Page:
Tag Archive for: Missouri Licensing Defense Lawyer

Pleading the “Fifth” in Missouri May Not Protect You from an Adverse Decision by the Administrative Hearing Commission

Invoking one’s right to not to self-incriminate is colloquially known as “pleading the Fifth.”  The colloquialism refers to the Fifth Amendment to the United States Constitution, which preserves one’s right to be free from government compulsion to give evidence against oneself. Although the Fifth Amendment is most closely associated with criminal matters, it has frequent application in other contexts.  In Missouri, appearing before the Administrative Hearing Commission (AHC) may require the litigant to invoke the privilege against self-incrimination during questioning, depending upon the allegations. Although such an invocation cannot be held against you in criminal court, a different result may be reached outside of criminal court. If you find yourself in this position, Attorney Danielle Sanger, a professional licensing attorney in Missouri and Kansas, has the knowledge and experience to defend you in hearings before the AHC in Missouri and will advise you on the implications of invoking your right to remain silent.

In Missouri, the AHC is the administrative hearings body that adjudicates disputes between licensee and licensing boards. This administrative remedy must be exhausted prior to litigating the case in court. Frequently, licensees find themselves in a position where criminal liability may attach–even if only a remote possibility–in addition to the adverse licensing action.  Accordingly, Missouri law affords the licensee the right to refuse to answer questions because the answer may be incriminating. Permitting an invocation prevents collateral use of a party’s statements in a disciplinary action relating to a professional license in criminal court.

The Missouri courts have stated that the decision to invoke the privilege against self-incrimination is a personal choice. The choice to be made depends on the facts of the case.[1] At a hearing, the litigant must weigh the right to remain silent against the right to tell one’s side of the story.  Either decision has potential adverse consequences.

In Missouri, “pleading the Fifth” does not insulate a party in civil litigation. In civil litigation, the finder of fact is permitted, in many occasions, to make an adverse inference against the person invoking their right to remain silent if the question is relevant to the litigation.  Allowing the fact-finder to draw the inference against the party invoking their privilege promotes fundamental fairness in civil litigation. Otherwise, a party could hide behind the privilege without any recourse to the opposition.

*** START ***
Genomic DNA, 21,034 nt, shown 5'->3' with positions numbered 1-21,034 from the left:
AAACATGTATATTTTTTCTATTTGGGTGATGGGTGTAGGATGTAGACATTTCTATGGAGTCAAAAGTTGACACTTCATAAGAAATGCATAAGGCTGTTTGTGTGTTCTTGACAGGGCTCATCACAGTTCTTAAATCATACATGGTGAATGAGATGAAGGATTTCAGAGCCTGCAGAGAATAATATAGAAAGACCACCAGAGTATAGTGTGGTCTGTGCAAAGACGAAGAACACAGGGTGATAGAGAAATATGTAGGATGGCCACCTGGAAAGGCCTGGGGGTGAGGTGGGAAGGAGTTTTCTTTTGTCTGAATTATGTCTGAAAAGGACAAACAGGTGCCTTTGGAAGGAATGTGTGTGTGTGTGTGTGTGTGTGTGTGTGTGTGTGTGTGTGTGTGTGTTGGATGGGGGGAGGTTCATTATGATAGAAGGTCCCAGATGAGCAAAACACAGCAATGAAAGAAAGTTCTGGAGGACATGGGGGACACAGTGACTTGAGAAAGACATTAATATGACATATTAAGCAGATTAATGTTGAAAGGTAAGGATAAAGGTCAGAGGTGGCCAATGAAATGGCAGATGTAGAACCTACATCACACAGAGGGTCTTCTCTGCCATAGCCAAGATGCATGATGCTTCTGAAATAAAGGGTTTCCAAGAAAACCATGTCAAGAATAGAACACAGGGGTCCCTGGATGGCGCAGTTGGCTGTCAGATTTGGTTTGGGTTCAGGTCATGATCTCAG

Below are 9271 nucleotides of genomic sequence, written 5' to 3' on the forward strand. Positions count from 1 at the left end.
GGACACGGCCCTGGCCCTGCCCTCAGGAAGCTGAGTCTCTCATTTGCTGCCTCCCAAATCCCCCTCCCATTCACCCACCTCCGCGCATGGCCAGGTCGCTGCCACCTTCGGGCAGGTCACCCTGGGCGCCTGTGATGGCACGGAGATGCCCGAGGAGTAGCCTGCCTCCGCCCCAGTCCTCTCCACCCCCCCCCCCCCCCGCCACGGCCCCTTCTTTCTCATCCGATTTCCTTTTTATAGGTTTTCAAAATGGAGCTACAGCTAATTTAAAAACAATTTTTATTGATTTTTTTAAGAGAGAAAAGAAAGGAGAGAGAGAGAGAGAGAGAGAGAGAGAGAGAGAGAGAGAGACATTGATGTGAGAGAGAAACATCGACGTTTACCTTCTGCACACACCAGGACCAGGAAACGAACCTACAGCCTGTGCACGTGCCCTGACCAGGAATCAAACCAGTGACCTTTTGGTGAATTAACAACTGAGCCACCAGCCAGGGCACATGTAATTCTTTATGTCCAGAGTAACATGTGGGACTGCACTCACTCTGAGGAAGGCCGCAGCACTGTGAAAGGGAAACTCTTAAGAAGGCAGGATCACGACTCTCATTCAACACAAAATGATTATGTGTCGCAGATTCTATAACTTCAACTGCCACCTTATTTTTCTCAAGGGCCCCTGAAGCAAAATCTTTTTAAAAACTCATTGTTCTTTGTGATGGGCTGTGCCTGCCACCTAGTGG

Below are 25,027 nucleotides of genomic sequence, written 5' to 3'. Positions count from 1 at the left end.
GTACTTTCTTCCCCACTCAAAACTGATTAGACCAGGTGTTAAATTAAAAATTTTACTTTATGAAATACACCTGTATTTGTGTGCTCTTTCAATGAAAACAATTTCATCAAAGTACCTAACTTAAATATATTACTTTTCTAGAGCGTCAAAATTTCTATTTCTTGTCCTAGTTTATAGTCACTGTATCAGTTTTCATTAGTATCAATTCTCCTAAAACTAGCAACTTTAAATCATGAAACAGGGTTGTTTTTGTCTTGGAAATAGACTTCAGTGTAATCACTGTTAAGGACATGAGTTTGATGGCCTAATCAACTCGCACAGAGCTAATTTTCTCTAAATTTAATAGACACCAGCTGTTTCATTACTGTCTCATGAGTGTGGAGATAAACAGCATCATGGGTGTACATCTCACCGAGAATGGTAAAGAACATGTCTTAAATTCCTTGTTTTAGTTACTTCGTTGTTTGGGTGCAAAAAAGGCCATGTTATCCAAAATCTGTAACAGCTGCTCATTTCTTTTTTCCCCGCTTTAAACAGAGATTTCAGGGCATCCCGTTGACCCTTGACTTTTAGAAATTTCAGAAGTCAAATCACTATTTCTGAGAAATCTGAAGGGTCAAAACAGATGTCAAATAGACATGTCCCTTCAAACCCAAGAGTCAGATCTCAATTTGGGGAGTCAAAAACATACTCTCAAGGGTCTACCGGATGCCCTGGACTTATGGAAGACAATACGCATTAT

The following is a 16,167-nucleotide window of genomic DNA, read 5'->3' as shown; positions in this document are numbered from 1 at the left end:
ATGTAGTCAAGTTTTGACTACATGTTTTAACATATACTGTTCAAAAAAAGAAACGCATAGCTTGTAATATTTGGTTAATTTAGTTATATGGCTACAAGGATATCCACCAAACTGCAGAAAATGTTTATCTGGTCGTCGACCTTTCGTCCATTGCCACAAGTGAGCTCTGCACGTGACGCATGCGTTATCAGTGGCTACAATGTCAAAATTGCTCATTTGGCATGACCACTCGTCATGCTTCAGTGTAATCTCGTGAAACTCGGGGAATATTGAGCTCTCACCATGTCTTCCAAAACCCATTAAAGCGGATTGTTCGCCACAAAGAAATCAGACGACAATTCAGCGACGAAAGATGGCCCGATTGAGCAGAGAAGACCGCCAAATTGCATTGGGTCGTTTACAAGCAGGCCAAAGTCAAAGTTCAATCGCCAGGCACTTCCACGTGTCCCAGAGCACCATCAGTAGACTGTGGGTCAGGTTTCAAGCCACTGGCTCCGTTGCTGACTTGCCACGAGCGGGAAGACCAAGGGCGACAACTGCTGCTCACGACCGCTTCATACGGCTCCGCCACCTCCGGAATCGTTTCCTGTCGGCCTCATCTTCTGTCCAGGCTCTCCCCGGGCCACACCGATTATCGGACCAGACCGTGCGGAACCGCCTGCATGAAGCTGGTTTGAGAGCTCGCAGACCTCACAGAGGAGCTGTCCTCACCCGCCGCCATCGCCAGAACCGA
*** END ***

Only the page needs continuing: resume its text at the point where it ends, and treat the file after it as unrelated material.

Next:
Missouri law places limitations on the adverse inference a fact-finder may make against a party invoking their right to remain silent.  The fact-finder is permitted to make the inference: it is not mandatory. In the context of a particular case, the fact-finder can disregard the inference. A party invoking the privilege is not prevented from offering evidence.  The invoking party can still offer evidence in support of their position even if they refuse to testify. Furthermore, claiming the privilege is not to be taken by the fact-finder as an admission of guilt. The opposition is not relieved of its burden to produce affirmative evidence at the hearing if a party invokes the privilege.  If the opposition offers enough evidence to prove its case at the hearing, then the inference “shifts the burden” to the party invoking the privilege to rebut the evidence.

Missouri Licensing Defense Lawyer Danielle Sanger recognizes the difficult choices a professional licensee must make when facing a complaint. If you are facing that situation in Missouri or Kansas, you need an attorney who will stand by you and guide you to make the best decisions for you personally and professionally. Call professional licensing attorney Danielle Sanger today at 785-979-4353 to schedule your free consultation. Attorney Sanger will fight to protect you.